The term mend brings many ideas to life. The obvious thought is to repair, or when speaking of people, to heal. However, if we go a little further outside the lines of conformity, we can think of mending as rejuvenating, putting on something new. One of the readings from James reminds me that when a person was suffering in biblical times, people would gather around, pray over the one who was sick, then anoint him with oil, purifying him with the presence of the Lord.

This is an interesting custom that we no longer practice. It could be that we no longer have the time to gather when a person is suffering, or it could be that it being a Jewish practice, the Christian community rejects this practice. Or, it could be that we lack the faith to travel down this ancient road; we no longer have the faith that God heals. All too often, we run to a clinic to get a magic pill to heal us, overlooking God’s plans for us.

I am pointing my fingers at me. At my age, and after all that has happened to my body, I rush to my family GP to be cured, when I know that the cure I receive is only for my physical side . . . only!

One thing that certain Christian faiths do is the practice of laying on of hands. I have been the recipient of a laying on of hands ceremony. The first time was a prayer by the congregation at our church in New Jersey as we said goodbye to them after being a part of the congregation for 34 years. The experience was very moving, but I was not in the frame of mind to appreciate the true meaning behind it. I merely accepted their wishes for a safe future.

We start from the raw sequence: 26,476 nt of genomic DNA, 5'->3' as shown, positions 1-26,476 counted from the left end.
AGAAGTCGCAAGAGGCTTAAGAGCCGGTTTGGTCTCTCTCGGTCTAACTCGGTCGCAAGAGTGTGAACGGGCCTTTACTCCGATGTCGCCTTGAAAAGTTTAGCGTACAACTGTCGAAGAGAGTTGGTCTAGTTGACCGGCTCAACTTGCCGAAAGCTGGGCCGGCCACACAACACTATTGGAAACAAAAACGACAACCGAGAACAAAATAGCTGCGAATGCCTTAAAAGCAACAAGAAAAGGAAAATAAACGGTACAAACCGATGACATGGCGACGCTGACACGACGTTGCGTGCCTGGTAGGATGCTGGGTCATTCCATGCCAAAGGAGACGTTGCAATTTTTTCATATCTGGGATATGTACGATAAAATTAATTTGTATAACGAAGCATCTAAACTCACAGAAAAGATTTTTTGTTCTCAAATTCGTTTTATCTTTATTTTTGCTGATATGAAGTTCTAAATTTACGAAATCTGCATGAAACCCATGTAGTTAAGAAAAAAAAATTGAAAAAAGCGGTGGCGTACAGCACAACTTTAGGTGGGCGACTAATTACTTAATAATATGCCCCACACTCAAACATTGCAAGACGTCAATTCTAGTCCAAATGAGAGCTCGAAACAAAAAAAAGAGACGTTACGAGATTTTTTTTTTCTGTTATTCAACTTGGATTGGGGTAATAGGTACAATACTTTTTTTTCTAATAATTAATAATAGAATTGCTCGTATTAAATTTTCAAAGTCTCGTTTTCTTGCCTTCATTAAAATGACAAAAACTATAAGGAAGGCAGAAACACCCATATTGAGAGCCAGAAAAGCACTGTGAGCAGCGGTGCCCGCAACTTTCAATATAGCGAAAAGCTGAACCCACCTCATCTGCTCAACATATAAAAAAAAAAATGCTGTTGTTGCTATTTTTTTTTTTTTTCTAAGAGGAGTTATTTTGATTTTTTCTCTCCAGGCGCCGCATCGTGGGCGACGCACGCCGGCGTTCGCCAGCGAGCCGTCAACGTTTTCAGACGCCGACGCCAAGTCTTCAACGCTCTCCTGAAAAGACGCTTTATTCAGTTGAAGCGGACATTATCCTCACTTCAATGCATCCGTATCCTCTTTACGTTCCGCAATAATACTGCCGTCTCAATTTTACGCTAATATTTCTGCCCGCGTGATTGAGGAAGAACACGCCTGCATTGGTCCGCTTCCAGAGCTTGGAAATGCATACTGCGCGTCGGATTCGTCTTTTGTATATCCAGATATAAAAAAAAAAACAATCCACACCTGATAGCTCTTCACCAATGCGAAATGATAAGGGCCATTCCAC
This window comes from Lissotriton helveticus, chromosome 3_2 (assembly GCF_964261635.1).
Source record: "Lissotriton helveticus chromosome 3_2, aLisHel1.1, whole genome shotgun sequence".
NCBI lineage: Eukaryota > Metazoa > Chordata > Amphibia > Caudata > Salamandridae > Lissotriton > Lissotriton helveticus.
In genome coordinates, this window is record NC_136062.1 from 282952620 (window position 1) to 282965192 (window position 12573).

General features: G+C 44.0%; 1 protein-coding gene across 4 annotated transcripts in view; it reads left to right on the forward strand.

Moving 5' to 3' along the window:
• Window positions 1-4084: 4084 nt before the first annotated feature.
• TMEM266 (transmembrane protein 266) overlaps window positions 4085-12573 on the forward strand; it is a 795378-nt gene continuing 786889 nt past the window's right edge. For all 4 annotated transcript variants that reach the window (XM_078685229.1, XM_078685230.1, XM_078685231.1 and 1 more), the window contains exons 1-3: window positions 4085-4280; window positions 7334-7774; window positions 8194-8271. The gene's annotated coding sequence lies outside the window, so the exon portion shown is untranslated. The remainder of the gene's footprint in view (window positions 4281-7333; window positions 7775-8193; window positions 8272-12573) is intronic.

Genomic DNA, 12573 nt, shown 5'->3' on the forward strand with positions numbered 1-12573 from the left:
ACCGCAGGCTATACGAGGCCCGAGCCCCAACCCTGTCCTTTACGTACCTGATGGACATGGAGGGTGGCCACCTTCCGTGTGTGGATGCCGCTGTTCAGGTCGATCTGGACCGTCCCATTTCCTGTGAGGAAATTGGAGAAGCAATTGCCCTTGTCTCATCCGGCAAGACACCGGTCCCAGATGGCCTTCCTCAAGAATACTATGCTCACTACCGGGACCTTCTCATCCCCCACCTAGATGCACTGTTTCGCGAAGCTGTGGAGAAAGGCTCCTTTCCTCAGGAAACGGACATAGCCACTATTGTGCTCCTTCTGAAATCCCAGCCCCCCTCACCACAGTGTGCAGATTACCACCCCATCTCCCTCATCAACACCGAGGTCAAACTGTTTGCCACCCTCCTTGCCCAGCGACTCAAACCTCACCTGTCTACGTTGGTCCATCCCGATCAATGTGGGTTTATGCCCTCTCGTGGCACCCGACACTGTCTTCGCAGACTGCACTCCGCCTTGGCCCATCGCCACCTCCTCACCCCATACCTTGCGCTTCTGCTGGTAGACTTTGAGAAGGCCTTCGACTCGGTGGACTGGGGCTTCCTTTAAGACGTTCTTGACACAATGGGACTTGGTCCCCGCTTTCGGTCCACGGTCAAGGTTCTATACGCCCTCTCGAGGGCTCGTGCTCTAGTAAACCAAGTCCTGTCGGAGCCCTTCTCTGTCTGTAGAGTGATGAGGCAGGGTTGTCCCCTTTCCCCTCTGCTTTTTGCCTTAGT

The second time was orchestrated by my wife and my personal trainer. They suckered me into attending a prayer service at a church in Spotsylvania County; it was a Wednesday evening prayer service. After the regular participants shared their needs and were prayed over, my trainer spoke, announcing a guest who needed prayers . . . me. Not wanting to embarrass anyone, I agreed. And was brought to tears.

Since then, I have become a prayer minister at my church, laying on of hands to those who join my prayer circle Sunday mornings. The presence of God in the prayer corner, when we are praying together for grace, is always apparent. We can feel God’s presence, as we turn our attention from ourselves to reflect on the Goodness, Love, and Compassion of our Lord. In a word, we are both healed; we are both mended in the presence of God. It is a most enchanted moment for both of us. It is not new; it just seems that way.


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